• by The Master Control P (655590) <ejkeever.nerdshack@com> on Tuesday August 30, 2005 @03:53AM (#13433850)
      Carbon is the most electronegative element with a valence of 4. Electronegativity increases on the periodic table going right and up, and it is a measure of how strongly an atom holds onto electrons. This means that carbon can form four extremely strong atomic bonds with other carbon atoms. Because the bonds are strong, they will make a structure extremely hard if the bonds are arranged into inflexible shapes. Repeating triangles make diamond. Hexagons and Pentagons folding back on each other make buckminsterfullerene (buckyballs). Hexagons rolled into cylinders make nanotubes. The fact that it can make 4 bonds allows all these repeating shapes (polymers) to come about.

      Carbon is the only element that has these properties (valence 4, high electronegativity) that allow it to form the structures it does. Under extreme pressure and temperature, it's believed that silicon could be coaxed into some kind of polymerization. I remember reading once that a research group managed to polymerize pure nitrogen under megabars of pressure and thousands of degrees F. The result had 3 times the energy density of TNT, and violently decomposed when the pressure was let off - can anyone elaborate or corroborate?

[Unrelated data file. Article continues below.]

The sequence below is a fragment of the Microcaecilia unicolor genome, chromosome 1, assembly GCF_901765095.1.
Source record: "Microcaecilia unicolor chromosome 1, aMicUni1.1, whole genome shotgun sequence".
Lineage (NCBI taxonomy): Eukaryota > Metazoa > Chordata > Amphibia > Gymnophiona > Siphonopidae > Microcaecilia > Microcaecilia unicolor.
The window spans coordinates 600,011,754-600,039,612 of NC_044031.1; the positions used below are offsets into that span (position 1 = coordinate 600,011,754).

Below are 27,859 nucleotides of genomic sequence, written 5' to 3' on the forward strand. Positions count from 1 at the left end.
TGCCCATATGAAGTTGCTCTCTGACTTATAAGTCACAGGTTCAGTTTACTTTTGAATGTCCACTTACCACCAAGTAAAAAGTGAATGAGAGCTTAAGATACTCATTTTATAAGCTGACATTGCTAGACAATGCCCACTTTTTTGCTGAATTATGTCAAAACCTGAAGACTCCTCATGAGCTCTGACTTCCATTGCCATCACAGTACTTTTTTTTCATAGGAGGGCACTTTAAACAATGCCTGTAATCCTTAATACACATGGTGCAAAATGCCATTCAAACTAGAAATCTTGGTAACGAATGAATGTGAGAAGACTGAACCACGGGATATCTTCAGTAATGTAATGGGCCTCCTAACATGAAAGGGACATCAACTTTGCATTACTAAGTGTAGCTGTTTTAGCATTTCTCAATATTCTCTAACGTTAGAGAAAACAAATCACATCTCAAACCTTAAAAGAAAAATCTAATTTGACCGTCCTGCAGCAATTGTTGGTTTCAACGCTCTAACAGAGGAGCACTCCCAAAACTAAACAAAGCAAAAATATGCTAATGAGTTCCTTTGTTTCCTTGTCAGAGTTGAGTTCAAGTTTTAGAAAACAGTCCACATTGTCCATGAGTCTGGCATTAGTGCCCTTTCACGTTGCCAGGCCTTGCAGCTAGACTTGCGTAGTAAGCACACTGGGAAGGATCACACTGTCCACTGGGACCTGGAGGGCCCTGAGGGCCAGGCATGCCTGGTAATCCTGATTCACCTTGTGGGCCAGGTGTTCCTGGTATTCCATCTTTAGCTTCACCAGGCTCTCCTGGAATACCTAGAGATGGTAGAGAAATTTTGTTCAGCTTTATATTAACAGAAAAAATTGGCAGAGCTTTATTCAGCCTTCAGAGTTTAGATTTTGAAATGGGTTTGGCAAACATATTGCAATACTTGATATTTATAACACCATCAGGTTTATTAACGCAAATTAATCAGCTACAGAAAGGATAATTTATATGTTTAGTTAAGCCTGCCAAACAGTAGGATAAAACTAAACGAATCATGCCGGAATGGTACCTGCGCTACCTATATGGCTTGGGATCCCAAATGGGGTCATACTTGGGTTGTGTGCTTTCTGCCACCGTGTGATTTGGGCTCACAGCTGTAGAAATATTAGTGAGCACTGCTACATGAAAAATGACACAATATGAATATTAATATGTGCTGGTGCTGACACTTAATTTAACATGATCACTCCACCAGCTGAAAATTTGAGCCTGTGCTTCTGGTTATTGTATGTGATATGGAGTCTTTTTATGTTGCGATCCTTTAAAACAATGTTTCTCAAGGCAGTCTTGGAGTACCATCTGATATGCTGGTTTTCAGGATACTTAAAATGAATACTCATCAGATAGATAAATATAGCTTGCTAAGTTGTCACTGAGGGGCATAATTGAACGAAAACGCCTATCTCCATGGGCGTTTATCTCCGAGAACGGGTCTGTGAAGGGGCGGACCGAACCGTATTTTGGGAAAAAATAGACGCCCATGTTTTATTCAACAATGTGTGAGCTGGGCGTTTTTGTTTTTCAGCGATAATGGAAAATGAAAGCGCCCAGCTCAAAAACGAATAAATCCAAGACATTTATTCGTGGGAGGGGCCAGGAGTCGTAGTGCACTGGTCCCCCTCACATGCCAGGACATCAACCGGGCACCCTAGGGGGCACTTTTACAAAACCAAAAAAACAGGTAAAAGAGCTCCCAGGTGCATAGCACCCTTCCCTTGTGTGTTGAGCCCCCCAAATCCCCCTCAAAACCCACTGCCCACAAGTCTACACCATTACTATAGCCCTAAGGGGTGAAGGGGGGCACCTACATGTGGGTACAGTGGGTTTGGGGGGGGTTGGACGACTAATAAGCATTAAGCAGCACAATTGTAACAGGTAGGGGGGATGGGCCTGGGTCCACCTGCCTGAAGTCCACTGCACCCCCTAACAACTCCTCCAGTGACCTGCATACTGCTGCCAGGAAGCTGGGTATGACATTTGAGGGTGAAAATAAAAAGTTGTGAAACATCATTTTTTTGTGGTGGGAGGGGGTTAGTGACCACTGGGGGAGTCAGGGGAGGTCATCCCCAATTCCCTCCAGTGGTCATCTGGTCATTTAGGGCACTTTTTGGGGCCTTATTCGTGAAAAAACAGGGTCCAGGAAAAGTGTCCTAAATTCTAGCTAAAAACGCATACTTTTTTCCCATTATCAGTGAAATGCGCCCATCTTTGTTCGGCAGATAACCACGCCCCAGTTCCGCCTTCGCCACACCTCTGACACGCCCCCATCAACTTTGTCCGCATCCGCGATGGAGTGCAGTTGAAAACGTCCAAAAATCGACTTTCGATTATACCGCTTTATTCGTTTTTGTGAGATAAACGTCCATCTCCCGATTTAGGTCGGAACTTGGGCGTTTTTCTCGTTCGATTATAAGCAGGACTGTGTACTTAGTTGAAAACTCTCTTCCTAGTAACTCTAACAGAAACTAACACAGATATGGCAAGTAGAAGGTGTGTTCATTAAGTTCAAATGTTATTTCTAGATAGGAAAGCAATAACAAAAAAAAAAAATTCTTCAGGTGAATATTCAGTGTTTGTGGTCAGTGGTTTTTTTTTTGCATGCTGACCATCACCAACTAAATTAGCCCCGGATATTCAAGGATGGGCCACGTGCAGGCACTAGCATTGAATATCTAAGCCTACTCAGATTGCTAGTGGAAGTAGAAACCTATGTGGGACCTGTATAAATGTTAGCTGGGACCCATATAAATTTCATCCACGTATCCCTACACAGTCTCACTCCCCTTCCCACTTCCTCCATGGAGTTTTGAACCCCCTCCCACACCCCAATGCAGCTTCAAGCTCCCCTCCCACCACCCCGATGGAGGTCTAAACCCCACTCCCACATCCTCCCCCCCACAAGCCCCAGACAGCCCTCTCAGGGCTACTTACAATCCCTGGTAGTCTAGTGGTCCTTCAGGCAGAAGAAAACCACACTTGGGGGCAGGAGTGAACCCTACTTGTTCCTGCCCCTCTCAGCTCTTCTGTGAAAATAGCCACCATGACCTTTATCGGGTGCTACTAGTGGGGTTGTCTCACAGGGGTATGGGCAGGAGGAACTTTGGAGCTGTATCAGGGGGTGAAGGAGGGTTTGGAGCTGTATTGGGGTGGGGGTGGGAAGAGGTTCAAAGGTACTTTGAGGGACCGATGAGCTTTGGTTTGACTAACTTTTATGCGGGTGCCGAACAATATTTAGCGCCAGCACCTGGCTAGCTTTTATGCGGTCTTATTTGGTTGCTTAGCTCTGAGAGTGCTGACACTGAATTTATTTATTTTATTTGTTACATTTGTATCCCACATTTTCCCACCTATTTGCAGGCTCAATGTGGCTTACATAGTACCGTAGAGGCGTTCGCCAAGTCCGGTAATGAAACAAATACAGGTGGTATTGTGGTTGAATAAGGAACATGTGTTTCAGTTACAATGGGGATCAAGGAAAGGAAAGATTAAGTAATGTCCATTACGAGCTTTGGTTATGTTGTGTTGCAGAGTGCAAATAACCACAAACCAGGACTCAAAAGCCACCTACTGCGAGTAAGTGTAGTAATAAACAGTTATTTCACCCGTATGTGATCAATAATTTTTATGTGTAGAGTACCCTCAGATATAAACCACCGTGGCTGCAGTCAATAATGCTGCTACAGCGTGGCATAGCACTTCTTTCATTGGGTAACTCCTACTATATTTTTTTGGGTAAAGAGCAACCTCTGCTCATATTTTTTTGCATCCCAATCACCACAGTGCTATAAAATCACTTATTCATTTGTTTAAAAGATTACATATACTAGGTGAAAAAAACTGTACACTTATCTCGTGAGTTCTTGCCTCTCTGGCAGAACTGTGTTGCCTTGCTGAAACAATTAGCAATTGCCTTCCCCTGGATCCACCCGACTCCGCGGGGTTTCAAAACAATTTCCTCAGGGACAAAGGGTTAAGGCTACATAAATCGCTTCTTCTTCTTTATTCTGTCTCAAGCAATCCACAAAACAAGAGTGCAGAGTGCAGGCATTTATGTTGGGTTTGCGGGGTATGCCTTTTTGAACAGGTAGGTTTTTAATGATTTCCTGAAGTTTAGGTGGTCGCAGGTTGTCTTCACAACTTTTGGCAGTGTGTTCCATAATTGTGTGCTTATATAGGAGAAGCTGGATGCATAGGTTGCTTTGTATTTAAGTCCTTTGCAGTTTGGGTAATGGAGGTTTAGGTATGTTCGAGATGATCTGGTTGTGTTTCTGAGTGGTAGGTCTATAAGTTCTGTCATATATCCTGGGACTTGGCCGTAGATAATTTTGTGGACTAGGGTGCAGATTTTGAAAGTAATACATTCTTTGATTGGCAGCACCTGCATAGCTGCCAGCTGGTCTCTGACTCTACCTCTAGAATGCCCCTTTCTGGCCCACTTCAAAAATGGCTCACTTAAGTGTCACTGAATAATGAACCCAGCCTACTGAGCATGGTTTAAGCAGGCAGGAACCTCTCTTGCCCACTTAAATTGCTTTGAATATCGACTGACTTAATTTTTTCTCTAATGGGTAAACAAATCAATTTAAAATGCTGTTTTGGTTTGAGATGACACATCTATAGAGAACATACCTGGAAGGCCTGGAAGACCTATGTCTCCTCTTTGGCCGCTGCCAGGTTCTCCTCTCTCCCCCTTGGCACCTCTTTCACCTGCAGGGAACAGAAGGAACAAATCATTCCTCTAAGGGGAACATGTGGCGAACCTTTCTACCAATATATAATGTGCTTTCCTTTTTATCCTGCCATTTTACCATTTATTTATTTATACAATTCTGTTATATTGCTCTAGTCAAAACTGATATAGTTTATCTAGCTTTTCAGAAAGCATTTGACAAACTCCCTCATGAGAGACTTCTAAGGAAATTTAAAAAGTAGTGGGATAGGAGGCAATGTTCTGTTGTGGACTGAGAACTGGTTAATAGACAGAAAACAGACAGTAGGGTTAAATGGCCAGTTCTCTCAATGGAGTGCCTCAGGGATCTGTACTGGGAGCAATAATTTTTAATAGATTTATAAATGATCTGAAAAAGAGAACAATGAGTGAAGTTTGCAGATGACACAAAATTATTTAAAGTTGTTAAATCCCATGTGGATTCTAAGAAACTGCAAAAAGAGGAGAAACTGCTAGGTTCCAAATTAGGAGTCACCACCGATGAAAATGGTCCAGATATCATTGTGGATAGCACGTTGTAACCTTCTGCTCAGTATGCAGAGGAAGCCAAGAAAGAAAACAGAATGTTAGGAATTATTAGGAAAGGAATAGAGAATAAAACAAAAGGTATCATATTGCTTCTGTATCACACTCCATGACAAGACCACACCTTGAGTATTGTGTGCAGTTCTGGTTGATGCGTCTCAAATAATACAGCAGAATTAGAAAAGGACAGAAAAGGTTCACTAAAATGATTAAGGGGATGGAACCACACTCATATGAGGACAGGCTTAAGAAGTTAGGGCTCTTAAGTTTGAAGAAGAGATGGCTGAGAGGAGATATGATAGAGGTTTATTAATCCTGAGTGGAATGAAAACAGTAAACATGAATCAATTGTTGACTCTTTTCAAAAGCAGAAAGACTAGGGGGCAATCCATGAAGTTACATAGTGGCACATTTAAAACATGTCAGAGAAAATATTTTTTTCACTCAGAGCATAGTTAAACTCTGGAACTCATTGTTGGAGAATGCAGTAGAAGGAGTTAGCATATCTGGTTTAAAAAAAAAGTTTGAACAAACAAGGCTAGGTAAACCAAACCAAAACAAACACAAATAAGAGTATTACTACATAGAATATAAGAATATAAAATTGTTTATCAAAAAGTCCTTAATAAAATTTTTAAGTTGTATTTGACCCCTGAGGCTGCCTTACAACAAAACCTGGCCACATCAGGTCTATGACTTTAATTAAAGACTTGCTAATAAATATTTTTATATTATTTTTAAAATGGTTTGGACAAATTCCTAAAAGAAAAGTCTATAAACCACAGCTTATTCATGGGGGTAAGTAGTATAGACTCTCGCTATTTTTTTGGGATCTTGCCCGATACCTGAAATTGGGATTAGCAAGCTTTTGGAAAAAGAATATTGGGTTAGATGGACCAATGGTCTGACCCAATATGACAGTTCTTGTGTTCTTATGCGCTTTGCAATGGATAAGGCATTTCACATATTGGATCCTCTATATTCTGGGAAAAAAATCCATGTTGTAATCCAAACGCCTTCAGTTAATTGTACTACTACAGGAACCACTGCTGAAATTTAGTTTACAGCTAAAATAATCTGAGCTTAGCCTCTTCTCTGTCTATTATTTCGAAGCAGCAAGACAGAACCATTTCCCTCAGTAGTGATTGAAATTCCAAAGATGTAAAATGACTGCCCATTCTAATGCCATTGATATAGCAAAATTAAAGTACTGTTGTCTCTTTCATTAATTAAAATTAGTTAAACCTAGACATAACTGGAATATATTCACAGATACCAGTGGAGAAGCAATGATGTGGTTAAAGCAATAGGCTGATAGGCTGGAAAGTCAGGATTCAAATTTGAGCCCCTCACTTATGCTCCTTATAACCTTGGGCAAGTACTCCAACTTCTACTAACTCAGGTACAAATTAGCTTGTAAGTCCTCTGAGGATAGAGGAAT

Anyway, hope this helps!
      • by Wills (242929) on Tuesday August 30, 2005 @11:36AM (#13436422)
        Diamond, graphite and fullerenes are actually allotropes [wikipedia.org], not polymers. Allotropes are different physical forms of the same element. Polymers [wikipedia.org] are large molecules built from long chains of connected monomers -- repeating small groups of atoms. An allotrope by definition always has atoms of one element only, whereas polymers can have atoms of several different elements.
  • Naming (Score:2, Insightful)

    by shut_up_man (450725)
    Aggregated diamond nanorods is a bit of a mouthful... shall we call it Adinar? Agdian? Xena? Buffy?
  • This can't possibly be harder than adamantium. Otherwise Captain America would have used it instead for his shield.
  • Trivia (Score:2, Interesting)

    by Palal (836081)
    Artificial diamonds were first developed in Kiev, Ukraine at the University for Superhard Materials. Later, there were plans to make them into armor (armored cars, armored vests, etc.).
  • I though Jack Thompsons' head was the hardest material.
  • Oh Moh!! (Score:2, Insightful)

    by craznar (710808)
    The old scale is broken.

  • "God was very moving and erotic *snort*"

    "How erotic?"

    "I was at 420 gigapascals!"
  • Error in article? (Score:5, Informative)

    by The Master Control P (655590) <ejkeever.nerdshack@com> on Tuesday August 30, 2005 @04:03AM (#13433870)
    The group created the ADNRs by compressing the carbon-60 molecules to 20 GPa, which is nearly 200 times atmospheric pressure...
    Unless I'm very much mistaken, atmospheric pressure is ~101.3 kilopascals, which makes this more like 200 thousand times atmospheric pressure. I'm a little suprised that slipped by the editors of a site called 'physicsweb.org'...
  • One Use (Score:5, Funny)

    by CleverNickedName (644160) on Tuesday August 30, 2005 @04:31AM (#13433924) Journal
    Finally, I'll be able to drill into that 10ft diamond I found in the garden.

    I'm sure there's gold in the center of it!
  • by RealErmine (621439) <commerce@ w o r d h o le.net> on Tuesday August 30, 2005 @07:21AM (#13434515)
    This one goes to 11?